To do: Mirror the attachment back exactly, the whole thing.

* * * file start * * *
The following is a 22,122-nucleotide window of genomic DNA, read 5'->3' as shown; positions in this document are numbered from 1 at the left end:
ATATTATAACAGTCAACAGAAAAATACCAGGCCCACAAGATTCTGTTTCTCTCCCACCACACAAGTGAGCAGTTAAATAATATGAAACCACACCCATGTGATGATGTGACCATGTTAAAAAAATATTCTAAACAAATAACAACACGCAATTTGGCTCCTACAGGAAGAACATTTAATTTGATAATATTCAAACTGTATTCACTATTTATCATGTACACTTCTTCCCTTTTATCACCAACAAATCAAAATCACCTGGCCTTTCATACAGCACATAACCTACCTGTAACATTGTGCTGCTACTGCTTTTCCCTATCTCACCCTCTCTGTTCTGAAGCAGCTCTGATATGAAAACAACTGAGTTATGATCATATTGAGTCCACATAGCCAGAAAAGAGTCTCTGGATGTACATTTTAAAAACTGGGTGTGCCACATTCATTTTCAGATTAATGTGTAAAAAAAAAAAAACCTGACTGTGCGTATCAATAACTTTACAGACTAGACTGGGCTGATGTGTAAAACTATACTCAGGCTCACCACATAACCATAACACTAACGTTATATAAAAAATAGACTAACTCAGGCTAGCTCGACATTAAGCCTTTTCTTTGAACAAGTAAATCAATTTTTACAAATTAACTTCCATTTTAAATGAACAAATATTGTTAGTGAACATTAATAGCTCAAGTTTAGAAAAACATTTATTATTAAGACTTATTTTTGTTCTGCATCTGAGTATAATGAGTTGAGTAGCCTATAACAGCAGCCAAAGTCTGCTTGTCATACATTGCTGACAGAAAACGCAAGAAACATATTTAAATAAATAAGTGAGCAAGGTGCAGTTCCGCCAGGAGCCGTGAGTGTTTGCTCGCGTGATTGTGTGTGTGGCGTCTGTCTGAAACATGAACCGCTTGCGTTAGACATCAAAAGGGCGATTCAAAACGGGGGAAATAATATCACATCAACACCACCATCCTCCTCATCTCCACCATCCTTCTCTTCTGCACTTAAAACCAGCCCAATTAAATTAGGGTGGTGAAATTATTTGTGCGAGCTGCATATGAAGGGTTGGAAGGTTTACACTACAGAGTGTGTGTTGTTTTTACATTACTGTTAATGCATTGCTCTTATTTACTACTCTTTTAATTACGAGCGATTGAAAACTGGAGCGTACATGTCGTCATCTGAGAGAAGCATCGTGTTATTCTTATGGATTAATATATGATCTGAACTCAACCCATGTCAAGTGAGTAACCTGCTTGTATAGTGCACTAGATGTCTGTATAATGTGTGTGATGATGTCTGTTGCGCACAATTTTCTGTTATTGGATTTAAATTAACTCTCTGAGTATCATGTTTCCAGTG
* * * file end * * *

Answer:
The following is a 22,122-nucleotide window of genomic DNA, read 5'->3' as shown; positions in this document are numbered from 1 at the left end:
ATATTATAACAGTCAACAGAAAAATACCAGGCCCACAAGATTCTGTTTCTCTCCCACCACACAAGTGAGCAGTTAAATAATATGAAACCACACCCATGTGATGATGTGACCATGTTAAAAAAATATTCTAAACAAATAACAACACGCAATTTGGCTCCTACAGGAAGAACATTTAATTTGATAATATTCAAACTGTATTCACTATTTATCATGTACACTTCTTCCCTTTTATCACCAACAAATCAAAATCACCTGGCCTTTCATACAGCACATAACCTACCTGTAACATTGTGCTGCTACTGCTTTTCCCTATCTCACCCTCTCTGTTCTGAAGCAGCTCTGATATGAAAACAACTGAGTTATGATCATATTGAGTCCACATAGCCAGAAAAGAGTCTCTGGATGTACATTTTAAAAACTGGGTGTGCCACATTCATTTTCAGATTAATGTGTAAAAAAAAAAAAACCTGACTGTGCGTATCAATAACTTTACAGACTAGACTGGGCTGATGTGTAAAACTATACTCAGGCTCACCACATAACCATAACACTAACGTTATATAAAAAATAGACTAACTCAGGCTAGCTCGACATTAAGCCTTTTCTTTGAACAAGTAAATCAATTTTTACAAATTAACTTCCATTTTAAATGAACAAATATTGTTAGTGAACATTAATAGCTCAAGTTTAGAAAAACATTTATTATTAAGACTTATTTTTGTTCTGCATCTGAGTATAATGAGTTGAGTAGCCTATAACAGCAGCCAAAGTCTGCTTGTCATACATTGCTGACAGAAAACGCAAGAAACATATTTAAATAAATAAGTGAGCAAGGTGCAGTTCCGCCAGGAGCCGTGAGTGTTTGCTCGCGTGATTGTGTGTGTGGCGTCTGTCTGAAACATGAACCGCTTGCGTTAGACATCAAAAGGGCGATTCAAAACGGGGGAAATAATATCACATCAACACCACCATCCTCCTCATCTCCACCATCCTTCTCTTCTGCACTTAAAACCAGCCCAATTAAATTAGGGTGGTGAAATTATTTGTGCGAGCTGCATATGAAGGGTTGGAAGGTTTACACTACAGAGTGTGTGTTGTTTTTACATTACTGTTAATGCATTGCTCTTATTTACTACTCTTTTAATTACGAGCGATTGAAAACTGGAGCGTACATGTCGTCATCTGAGAGAAGCATCGTGTTATTCTTATGGATTAATATATGATCTGAACTCAACCCATGTCAAGTGAGTAACCTGCTTGTATAGTGCACTAGATGTCTGTATAATGTGTGTGATGATGTCTGTTGCGCACAATTTTCTGTTATTGGATTTAAATTAACTCTCTGAGTATCATGTTTCCAGTG